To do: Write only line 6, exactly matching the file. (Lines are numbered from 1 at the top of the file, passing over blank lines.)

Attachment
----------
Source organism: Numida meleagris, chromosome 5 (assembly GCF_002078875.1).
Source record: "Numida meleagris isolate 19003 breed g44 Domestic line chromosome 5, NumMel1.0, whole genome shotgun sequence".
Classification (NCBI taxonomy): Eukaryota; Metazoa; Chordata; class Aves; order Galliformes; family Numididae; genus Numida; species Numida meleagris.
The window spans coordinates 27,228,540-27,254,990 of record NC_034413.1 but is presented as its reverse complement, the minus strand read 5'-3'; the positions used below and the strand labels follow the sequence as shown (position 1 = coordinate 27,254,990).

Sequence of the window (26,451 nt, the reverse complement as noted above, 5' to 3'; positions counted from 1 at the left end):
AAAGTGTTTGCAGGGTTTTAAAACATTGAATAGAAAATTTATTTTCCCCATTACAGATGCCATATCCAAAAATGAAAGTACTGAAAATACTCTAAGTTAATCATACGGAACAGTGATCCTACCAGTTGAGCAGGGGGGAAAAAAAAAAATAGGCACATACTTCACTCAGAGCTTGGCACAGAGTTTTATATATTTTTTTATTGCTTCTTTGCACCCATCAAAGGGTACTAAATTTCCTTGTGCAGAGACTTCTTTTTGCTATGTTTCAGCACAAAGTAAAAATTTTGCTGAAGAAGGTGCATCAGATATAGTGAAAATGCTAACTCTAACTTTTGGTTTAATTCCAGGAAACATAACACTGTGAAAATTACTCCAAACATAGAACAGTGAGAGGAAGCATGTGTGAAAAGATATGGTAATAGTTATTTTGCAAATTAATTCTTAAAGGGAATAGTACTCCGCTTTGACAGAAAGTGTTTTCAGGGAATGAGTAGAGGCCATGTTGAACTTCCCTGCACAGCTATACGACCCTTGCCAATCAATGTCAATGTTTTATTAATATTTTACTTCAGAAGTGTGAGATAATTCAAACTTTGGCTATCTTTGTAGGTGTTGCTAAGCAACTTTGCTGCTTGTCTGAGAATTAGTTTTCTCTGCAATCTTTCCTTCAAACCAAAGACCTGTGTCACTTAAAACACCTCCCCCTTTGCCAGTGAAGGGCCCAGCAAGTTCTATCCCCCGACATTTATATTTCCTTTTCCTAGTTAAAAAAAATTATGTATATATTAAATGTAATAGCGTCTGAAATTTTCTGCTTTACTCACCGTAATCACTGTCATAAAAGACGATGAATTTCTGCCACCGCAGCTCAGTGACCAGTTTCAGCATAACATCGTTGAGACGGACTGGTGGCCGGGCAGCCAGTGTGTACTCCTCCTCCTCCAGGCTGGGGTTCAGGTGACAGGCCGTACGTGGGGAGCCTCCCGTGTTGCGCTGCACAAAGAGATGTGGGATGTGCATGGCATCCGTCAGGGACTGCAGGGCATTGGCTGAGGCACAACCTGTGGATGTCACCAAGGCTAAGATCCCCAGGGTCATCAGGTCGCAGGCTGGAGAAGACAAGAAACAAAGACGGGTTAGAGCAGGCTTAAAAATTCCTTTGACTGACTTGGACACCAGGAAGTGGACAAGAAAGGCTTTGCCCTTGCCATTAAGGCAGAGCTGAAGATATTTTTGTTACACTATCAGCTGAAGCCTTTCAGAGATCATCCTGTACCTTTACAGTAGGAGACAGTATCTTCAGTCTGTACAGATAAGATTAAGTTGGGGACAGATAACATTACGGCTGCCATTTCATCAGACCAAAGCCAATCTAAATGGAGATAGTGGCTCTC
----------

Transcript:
AAAGTGTTTGCAGGGTTTTAAAACATTGAATAGAAAATTTATTTTCCCCATTACAGATGCCATATCCAAAAATGAAAGTACTGAAAATACTCTAAGTTAATCATACGGAACAGTGATCCTACCAGTTGAGCAGGGGGGAAAAAAAAAAATAGGCACATACTTCACTCAGAGCTTGGCACAGAGTTTTATATATTTTTTTATTGCTTCTTTGCACCCATCAAAGGGTACTAAATTTCCTTGTGCAGAGACTTCTTTTTGCTATGTTTCAGCACAAAGTAAAAATTTTGCTGAAGAAGGTGCATCAGATATAGTGAAAATGCTAACTCTAACTTTTGGTTTAATTCCAGGAAACATAACACTGTGAAAATTACTCCAAACATAGAACAGTGAGAGGAAGCATGTGTGAAAAGATATGGTAATAGTTATTTTGCAAATTAATTCTTAAAGGGAATAGTACTCCGCTTTGACAGAAAGTGTTTTCAGGGAATGAGTAGAGGCCATGTTGAACTTCCCTGCACAGCTATACGACCCTTGCCAATCAATGTCAATGTTTTATTAATATTTTACTTCAGAAGTGTGAGATAATTCAAACTTTGGCTATCTTTGTAGGTGTTGCTAAGCAACTTTGCTGCTTGTCTGAGAATTAGTTTTCTCTGCAATCTTTCCTTCAAACCAAAGACCTGTGTCACTTAAAACACCTCCCCCTTTGCCAGTGAAGGGCCCAGCAAGTTCTATCCCCCGACATTTATATTTCCTTTTCCTAGTTAAAAAAAATTATGTATATATTAAATGTAATAGCGTCTGAAATTTTCTGCTTTACTCACCGTAATCACTGTCATAAAAGACGATGAATTTCTGCCACCGCAGCTCAGTGACCAGTTTCAGCATAACATCGTTGAGACGGACTGGTGGCCGGGCAGCCAGTGTGTACTCCTCCTCCTCCAGGCTGGGGTTCAGGTGACAGGCCGTACGTGGGGAGCCTCCCGTGTTGCGCTGCACAAAGAGATGTGGGATGTGCATGGCATCCGTCAGGGACTGCAGGGCATTGGCTGAGGCACAACCTGTGGATGTCACCAAGGCTAAGATCCCCAGGGTCATCAGGTCGCAGGCTGGAGAAGACAAGAAACAAAGACGGGTTAGAGCAGGCTTAAAAATTCCTTTGACTGACTTGGACACCAGGAAGTGGACAAGAAAGGCTTTGCCCTTGCCATTAAGGCAGAGCTGAAGATATTTTTGTTACACTATCAGCTGAAGCCTTTCAGAGATCATCCTGTACCTTTACAGTAGGAGACAGTATCTTCAGTCTGTACAGATAAGATTAAGTTGGGGACAGATAACATTACGGCTGCCATTTCATCAGACCAAAGCCAATCTAAATGGAGATAGTGGCTCTC